3. The reduced-depth unit is set at a 90-degree angle to the fridge-freezer housing, this can store charging devices, post and keys, keeping surfaces clutter-free.
  4. The worktop has a large area between the sink and hob providing plenty of room for food preparation.
A white minimalistic kitchen
Henry Rose Interiors has created this kitchen for £28,618.

Compact and family-friendly white kitchen

Gabi explains her design process: “My starting point for Alex and Simon’s design was their desire for eco and sustainable options. For the kitchen furniture, I opted for Rotpunkt’s Urban Wild Oak cabinets with a warm Beach Grey slab door. A perfect twist on the classic white kitchen. They are made with Greenline BioBoard, an eco-friendly alternative to chipboard. I’ve paired this with Silestone’s Lime Delight composite quartz worktop. Both of these companies have sustainability at their core.

“I decided not to extend the room as I felt that there was plenty of space to achieve what was in the brief. However, to keep the space feeling light and airy, I’ve removed the window and the doors at the end of the kitchen and replaced them with a corner sliding door. This allows more light in and leaves the door on the right of the kitchen if they wish to extend in the future. I’ve also chosen to finish the walls in a similar tone to the kitchen doors. This creates an optical illusion of more space.

“The run of units begins with a second utility cupboard, which allows for the storage of the ironing board, vacuum cleaner and mops, and a hidden breakfast area inside a bi-fold dresser with drawer storage underneath. If the budget allows, I will always opt for drawers, whether visible or behind a door, as the contents are more accessible.”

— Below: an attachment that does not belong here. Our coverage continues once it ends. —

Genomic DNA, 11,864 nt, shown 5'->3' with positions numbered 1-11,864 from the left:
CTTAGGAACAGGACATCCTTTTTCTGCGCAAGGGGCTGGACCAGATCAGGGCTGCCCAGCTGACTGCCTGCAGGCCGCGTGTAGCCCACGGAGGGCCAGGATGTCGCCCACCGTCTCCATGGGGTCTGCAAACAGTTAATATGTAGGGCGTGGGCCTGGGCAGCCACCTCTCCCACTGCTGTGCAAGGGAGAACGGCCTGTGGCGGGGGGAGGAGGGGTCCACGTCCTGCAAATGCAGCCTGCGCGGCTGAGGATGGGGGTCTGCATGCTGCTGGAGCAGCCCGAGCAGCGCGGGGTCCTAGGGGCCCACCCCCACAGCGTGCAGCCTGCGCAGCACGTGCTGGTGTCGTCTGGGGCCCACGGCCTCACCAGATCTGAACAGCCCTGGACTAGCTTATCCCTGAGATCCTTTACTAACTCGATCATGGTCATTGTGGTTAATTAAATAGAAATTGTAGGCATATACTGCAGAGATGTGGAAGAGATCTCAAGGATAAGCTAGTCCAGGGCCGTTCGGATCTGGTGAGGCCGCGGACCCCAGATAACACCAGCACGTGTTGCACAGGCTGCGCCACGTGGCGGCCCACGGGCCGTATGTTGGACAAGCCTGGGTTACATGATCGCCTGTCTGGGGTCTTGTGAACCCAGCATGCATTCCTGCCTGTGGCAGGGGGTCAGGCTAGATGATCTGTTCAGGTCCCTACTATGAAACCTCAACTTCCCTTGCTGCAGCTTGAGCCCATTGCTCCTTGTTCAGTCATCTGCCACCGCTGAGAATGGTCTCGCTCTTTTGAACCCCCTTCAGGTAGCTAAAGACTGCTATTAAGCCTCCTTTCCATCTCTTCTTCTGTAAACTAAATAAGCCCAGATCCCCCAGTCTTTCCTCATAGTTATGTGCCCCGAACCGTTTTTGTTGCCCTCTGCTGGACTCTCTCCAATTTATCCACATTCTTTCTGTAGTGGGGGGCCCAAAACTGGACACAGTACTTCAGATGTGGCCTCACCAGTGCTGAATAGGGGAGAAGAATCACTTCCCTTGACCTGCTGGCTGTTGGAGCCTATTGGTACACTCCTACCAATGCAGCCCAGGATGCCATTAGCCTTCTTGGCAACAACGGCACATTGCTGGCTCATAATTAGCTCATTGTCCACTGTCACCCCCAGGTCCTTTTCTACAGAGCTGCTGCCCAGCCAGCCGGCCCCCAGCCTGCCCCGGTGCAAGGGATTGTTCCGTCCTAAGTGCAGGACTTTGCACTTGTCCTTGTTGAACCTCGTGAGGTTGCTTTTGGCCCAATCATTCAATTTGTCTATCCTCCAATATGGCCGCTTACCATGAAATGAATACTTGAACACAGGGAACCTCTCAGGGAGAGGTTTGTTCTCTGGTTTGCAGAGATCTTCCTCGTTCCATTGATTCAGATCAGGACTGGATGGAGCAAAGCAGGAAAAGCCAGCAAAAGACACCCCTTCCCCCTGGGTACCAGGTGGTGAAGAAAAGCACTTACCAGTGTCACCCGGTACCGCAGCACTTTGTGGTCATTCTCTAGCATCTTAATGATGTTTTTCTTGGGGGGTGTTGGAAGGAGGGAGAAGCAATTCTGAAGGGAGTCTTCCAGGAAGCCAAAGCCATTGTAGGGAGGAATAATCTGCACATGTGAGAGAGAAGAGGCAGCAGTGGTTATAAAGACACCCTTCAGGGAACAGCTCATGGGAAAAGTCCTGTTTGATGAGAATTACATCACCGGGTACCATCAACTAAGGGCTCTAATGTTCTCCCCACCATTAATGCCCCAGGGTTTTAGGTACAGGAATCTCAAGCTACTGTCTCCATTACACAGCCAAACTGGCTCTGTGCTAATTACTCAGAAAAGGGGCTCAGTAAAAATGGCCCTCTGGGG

A kitchen that maximises on storage
The clean run of units creates a good amount of storage and prep space.

The client’s verdict

“This design is probably our favourite and has given us a good base to work from. It has adapted our layout to show how the space can work much more efficiently. The look of the kitchen is very much our style – white units with wood are exactly what I would choose. I especially like how the washing machine is hidden, and raising it will make doing laundry more ergonomic – plus the room is more efficient and tidier. All the elements of sustainability that have been incorporated to create this space are thoughtful as well. Replacing our doors with a glass corner brings in extra light and makes the garden more visible. It’s amazing!” says Alex.

Utility area next to an American fridge freezer
The utility area is next to the fridge keeping the appliances together.

Design two

Hannah Quinnell is a designer at Schmidt Beaconsfield, the company she joined as an apprentice after studying art and design. She specialises in creating impact through the use of materials and themes.

Floor plan of a kitchen design
  1. A separate, raised breakfast bar allows the family to enjoy casual meals together.